IOM Uses Biometrics to Aid Displaced in Democratic Republic of the Congo


IOM has initiated the biometric verification of internally displaced people (IDPs) during food assistance in displacement sites in North Kivu province in the Eastern Democratic Republic of the Congo (DRC.)

The verification exercise, designed to increase accountability and combat fraud, started in February 2015 and will cover displacement sites in Nzulo, Buhimba and Shasha.

The lack of identity documents for IDPs in the Eastern DRC poses a challenge in targeting humanitarian assistance. Almost 80 per cent of adults living in sites having no form of identity documents. In response, IOM launched a biometric registration pilot project in eight displacement sites around the city of Goma in June 2014.

Between June 2014 and April 2015, IOM took the fingerprints of nearly 16,000 IDPs. In the context of food distributions, the collected information is used to ensure that humanitarian aid reaches the most vulnerable and avoids duplication and fraud.

“Taking fingerprints allows unique identification of each beneficiary to avoid double registration or fraud,” said Flora Camain, Information Management Officer at IOM North Kivu. “The aid goes to those registered in the database. That way we can ensure that the aid benefits the individuals for whom it is meant.”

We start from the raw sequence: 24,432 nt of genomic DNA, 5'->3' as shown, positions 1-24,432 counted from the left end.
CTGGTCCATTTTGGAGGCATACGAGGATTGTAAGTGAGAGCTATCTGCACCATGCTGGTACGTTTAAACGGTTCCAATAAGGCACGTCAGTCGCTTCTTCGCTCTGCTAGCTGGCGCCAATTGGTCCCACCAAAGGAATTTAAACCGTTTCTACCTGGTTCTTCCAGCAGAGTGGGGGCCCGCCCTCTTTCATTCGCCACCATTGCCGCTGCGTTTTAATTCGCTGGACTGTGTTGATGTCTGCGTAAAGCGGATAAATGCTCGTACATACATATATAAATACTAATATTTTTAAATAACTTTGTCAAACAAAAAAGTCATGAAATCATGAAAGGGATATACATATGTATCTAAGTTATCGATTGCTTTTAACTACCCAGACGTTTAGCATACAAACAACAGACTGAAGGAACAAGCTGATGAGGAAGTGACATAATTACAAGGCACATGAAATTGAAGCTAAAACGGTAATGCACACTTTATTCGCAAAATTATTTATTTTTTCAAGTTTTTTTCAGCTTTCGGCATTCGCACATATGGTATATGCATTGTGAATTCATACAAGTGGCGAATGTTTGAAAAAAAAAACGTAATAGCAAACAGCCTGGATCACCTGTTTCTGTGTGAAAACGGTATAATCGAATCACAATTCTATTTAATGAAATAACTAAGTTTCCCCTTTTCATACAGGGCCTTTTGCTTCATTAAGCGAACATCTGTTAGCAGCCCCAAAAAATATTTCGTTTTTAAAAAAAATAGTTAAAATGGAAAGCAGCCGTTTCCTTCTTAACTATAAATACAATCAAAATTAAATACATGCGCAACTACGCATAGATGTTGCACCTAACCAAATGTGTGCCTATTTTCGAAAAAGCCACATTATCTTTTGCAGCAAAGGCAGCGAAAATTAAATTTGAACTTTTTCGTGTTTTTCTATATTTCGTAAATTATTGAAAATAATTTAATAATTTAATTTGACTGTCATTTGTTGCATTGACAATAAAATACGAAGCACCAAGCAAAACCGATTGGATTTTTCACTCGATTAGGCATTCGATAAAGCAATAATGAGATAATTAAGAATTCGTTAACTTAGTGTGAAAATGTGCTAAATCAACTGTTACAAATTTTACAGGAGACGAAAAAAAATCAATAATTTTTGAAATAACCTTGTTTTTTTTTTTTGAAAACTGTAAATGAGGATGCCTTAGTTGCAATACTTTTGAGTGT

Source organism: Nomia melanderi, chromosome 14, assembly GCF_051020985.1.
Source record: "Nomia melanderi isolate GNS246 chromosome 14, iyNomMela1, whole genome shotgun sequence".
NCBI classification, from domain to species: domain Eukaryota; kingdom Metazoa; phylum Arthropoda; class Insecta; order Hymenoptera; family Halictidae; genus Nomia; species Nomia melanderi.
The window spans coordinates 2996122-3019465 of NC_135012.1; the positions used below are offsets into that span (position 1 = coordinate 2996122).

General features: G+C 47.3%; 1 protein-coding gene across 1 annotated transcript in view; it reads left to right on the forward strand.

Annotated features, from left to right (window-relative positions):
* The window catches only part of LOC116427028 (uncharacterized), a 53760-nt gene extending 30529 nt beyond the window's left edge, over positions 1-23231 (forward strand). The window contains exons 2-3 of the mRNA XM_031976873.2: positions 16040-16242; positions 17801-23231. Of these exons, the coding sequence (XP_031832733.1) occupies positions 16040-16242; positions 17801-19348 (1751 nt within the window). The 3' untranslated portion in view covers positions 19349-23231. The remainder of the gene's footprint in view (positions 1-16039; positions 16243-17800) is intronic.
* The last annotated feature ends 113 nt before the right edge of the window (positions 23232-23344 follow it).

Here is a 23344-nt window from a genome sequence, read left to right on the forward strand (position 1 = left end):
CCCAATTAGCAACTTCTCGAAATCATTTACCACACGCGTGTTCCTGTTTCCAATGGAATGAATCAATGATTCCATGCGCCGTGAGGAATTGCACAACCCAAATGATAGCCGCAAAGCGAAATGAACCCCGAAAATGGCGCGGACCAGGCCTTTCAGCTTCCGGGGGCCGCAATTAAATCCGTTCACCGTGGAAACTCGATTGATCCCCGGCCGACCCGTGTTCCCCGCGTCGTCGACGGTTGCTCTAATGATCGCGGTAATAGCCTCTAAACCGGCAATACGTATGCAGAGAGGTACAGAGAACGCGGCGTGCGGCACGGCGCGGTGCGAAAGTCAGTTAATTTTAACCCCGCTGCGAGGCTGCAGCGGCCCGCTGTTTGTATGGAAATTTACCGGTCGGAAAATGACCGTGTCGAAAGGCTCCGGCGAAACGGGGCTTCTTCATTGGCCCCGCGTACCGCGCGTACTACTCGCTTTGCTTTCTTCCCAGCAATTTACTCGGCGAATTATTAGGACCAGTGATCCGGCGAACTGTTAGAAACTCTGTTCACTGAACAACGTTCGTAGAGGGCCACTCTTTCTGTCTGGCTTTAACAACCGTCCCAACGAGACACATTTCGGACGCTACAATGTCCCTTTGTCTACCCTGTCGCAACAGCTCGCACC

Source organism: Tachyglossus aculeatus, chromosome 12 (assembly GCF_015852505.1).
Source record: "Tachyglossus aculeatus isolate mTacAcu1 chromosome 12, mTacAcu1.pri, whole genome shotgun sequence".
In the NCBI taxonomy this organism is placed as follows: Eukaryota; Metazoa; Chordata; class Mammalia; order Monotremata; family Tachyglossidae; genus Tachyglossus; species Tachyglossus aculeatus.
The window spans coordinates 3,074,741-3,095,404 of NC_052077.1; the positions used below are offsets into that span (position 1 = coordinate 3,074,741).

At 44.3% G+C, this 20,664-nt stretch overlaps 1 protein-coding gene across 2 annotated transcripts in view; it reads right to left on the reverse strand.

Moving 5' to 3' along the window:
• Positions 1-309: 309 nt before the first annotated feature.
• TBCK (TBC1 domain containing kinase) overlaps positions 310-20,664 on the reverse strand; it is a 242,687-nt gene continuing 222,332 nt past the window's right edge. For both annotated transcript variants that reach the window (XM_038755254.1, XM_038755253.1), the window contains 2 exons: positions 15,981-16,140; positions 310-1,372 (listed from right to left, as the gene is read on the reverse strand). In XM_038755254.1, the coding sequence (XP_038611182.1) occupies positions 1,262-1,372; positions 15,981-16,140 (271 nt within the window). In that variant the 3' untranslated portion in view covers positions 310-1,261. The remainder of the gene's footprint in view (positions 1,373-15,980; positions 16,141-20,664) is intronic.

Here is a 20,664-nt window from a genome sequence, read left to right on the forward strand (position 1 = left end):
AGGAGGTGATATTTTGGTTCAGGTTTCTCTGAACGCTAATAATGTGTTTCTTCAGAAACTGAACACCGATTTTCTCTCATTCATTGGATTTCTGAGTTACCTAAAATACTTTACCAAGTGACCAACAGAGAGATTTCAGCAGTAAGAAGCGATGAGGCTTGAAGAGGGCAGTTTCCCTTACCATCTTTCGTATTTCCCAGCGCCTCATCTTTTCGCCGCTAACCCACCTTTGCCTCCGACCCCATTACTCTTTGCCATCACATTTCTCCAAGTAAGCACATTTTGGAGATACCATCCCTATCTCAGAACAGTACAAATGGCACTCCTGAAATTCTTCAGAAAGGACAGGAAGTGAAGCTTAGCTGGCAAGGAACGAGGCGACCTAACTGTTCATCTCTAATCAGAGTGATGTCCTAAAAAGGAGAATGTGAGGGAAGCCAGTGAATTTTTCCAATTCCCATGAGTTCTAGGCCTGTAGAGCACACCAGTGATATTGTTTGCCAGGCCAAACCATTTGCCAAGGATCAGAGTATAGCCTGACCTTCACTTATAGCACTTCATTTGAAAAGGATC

The project was developed to ensure accountability to affected populations, after concerns had been voiced over double registrations benefiting some IDPs, at the expense of others in need of assistance.

The biometric verification operations are implemented in close collaboration with partners, including the World Food Programme (WFP) and World Vision International (WVI), which respectively provide and distribute food. Première-Urgence – Aide Médicale Internationale (PU-AMI), IOM’s camp manager partner and the Commission Nationale pour les Réfugiés (CNR), which represents the Congolese authorities in displacement sites.

The project will be extended to other IOM-coordinated displacement sites in North Kivu and partnerships will be expanded to include other service providers operating in displacement sites.

In DRC, IOM jointly leads the Displacement Sites Working Group (DSWG) with UNHCR, representing the Camp Coordination and Camp Management sector in the country.

IOM ensures effective management and coordination of the humanitarian response for 69,000 IDPs in 29 displacement sites. This includes advocating for more humanitarian assistance and the development of strategies for reliable identification and registration of IDPs.

Source: International Office of Migration (IOM)


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